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Kaleida Health says it will close busy health clinics in three city schools unless someone else comes up with funds to help keep the money-losing operations open.

Officials of the big hospital system expressed regret over the decision but said Kaleida Health, like other hospitals, faces tremendous financial pressure to cut costs.

The clinics, located in some of the poorest city neighborhoods, would be sorely missed in a district in which already only a handful of schools provide full-time health services to students.

"We've got kids with serious physical disabilities and medical problems," said Bernard Youra, principal of Stanley Makowski Early Childhood Center, one of the three schools. "It's with the clinic's help that they're able to be a normal part of the school."

Kaleida also operates clinics at Herman Badillo Bilingual Academy and Westminster Community School.

The clinics are staffed by advanced-degree nurse practitioners who can diagnose and treat health problems, administer medications, perform physicals, provide first-aid and monitor pupils with such chronic illnesses as diabetes and asthma.

They also care for more complex health problems, including students with catheters and feeding tubes in their abdomens. This coincides with an increase nationwide in children attending school with more complex medical, physical and emotional problems, according to the National Association of School Nurses.

The clinics were opened in the mid-1990s by Millard Fillmore Health System and Children's Hospitals, both of which later merged with Buffalo General Hospital and DeGraff Memorial Hospital to form Kaleida Health.

With more than 2,220 students combined at the three schools, they don't suffer from lack of use.

At the Makowski school, for instance, roughly 100 pupils used the health clinic on one day earlier this week, said Kathleen Guarino, Kaleida's director of ambulatory services. They included several-dozen students who receive medication daily,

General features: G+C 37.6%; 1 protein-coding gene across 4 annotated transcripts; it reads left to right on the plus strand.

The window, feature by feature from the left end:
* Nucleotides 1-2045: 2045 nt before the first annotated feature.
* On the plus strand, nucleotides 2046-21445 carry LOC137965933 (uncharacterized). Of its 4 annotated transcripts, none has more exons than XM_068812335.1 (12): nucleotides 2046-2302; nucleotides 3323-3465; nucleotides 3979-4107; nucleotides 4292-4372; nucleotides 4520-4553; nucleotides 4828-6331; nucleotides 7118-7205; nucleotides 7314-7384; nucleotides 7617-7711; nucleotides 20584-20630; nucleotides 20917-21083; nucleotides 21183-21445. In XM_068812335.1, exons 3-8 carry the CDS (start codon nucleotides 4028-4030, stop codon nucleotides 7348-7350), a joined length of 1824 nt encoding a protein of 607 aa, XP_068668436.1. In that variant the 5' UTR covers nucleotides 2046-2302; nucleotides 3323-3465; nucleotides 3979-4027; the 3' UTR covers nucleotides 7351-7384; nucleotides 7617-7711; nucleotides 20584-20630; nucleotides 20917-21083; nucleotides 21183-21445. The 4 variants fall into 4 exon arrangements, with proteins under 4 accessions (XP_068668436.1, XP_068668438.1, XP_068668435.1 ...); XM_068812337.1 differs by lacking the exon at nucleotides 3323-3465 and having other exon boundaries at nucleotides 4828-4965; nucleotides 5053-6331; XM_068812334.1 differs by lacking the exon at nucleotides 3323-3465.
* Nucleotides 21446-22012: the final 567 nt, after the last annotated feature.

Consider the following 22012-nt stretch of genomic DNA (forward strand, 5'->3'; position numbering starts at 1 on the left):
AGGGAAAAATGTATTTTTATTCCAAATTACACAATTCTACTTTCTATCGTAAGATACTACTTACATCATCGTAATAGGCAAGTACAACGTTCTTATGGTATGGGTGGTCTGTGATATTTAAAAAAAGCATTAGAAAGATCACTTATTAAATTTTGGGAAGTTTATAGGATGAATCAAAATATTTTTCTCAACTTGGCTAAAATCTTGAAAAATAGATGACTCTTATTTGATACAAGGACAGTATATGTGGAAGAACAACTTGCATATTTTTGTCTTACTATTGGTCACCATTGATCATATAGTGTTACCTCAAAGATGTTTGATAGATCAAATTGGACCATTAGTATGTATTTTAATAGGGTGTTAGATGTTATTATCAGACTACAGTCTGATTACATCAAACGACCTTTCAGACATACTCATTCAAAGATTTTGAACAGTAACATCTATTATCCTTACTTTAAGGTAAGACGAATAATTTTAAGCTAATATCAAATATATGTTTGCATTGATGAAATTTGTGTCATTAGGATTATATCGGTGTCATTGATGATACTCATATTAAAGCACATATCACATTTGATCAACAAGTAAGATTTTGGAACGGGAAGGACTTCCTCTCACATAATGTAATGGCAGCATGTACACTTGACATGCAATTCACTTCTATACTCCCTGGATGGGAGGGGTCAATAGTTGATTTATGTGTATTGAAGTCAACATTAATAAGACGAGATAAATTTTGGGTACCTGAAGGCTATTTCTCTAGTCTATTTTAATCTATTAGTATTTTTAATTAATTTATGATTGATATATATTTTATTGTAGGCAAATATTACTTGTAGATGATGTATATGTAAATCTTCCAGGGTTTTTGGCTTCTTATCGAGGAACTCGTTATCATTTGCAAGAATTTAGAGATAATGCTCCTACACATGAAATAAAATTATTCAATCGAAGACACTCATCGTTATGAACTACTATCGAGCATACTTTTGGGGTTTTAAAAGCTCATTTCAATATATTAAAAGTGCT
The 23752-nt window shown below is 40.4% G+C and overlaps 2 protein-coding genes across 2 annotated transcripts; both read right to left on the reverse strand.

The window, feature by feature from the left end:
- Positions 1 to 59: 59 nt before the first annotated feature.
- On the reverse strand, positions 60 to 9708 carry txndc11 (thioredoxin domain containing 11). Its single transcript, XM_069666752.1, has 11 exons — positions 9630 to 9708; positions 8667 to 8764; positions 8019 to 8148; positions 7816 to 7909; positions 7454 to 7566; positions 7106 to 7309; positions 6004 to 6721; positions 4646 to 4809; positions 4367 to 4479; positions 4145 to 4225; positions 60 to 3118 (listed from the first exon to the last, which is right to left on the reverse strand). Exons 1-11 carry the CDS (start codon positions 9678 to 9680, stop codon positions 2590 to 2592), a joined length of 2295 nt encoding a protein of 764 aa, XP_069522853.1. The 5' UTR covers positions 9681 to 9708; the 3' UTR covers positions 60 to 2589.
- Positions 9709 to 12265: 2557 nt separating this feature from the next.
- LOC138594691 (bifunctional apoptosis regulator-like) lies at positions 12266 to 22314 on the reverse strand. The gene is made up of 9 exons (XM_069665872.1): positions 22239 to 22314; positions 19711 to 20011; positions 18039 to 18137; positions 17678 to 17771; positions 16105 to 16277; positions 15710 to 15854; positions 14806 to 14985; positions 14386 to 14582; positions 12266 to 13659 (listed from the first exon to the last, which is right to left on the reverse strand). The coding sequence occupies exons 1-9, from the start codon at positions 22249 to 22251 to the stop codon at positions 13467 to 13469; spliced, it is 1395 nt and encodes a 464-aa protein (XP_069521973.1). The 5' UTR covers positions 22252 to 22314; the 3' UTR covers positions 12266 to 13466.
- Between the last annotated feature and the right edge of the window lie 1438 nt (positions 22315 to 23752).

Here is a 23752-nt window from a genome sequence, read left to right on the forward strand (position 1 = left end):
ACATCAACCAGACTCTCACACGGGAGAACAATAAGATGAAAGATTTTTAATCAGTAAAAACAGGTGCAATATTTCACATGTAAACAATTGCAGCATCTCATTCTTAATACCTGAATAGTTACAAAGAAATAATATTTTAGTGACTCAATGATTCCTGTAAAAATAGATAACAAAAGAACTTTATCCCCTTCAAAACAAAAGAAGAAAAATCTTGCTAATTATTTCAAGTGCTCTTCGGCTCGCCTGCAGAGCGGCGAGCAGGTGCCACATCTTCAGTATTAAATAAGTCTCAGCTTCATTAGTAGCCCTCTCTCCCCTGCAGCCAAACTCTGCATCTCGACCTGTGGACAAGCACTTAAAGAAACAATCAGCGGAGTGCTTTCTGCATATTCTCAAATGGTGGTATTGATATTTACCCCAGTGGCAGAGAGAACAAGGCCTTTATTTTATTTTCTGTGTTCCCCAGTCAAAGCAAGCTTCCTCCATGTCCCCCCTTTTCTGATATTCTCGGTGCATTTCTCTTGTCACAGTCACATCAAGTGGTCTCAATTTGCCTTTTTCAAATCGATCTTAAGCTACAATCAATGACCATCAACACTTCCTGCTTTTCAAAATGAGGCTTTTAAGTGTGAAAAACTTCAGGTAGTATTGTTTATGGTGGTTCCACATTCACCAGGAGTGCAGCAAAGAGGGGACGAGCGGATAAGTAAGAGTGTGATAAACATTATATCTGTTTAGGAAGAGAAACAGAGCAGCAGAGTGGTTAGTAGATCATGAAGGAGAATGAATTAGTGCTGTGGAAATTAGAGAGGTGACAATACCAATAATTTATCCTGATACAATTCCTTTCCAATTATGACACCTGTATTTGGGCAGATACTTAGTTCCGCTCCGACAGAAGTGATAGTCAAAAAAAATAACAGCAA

a responsibility that would fall to the principal or teachers if the clinic closed, Youra said.

Elsewhere in the district, Geneva B. Scruggs Community Health Care Center operates clinics in eight schools and the Catholic Health System's Sisters Hospital is in one school. The rest of the schools rely on part-time nurses from the Erie County Health Department.

"The services the clinics offer are desperately needed," said Denise Rivers, director of the Scruggs School Health Project. "It's a safety net."

Kaleida said the hospital system has lost $1 million over the past five years at the three clinics, which cost about $400,000 a year to operate.

Kaleida receives grants from the New York State Health Department and Buffalo Public Schools for the clinics. It also bills Medicaid, the government health insurance program for the poor, for performing patient histories and physicals.

But it has not been enough, according to the hospital system, which recently notified the schools that the clinics would close at the end of June unless alternative funding was found.

"We are far from making a final decision and are actively pursuing money," Guarino said. "But we just can't afford to do this anymore."

"Our intentions were good, but it's now time for someone else to step in," said Andres Garcia, the hospital system's vice president of West Side Community Health Services.

Assemblyman Sam Hoyt, D-Buffalo, whose district includes the Herman Badillo school, said he was "cautiously optimistic" about identifying additional state funds to keep the clinics open.

District officials also expressed hope .

"Losing those clinics would be extremely unfortunate. They opened as an attempt to meet the needs of some of the poorest sections of the city," said Andy Madigan, district spokesman. "We're trying to find a resolution."

Nationwide, the number of school-based health centers increased rapidly in the last decade, from 200 in 1990 to 1,157 in 1998 in an attempt to help low-income children and to respond to emerging health issues for students, according to the National Assembly on School-Based Health Care.

The organization said the growth has been fueled by increasing investments by states and, in some instances, local governments, as well as by rising Medicaid payments.

Based on number of visits, the biggest services nationwide at such clinics are mental health, 25 percent; health supervision, 20 percent; respiratory problems, 10 percent; and ear, nose and throat problems, 7 percent, according to a survey by the National Assembly.

New York had the largest number of such health centers, 158 as of 1998, most of them in elementary schools and most sponsored by hospitals or community health centers.

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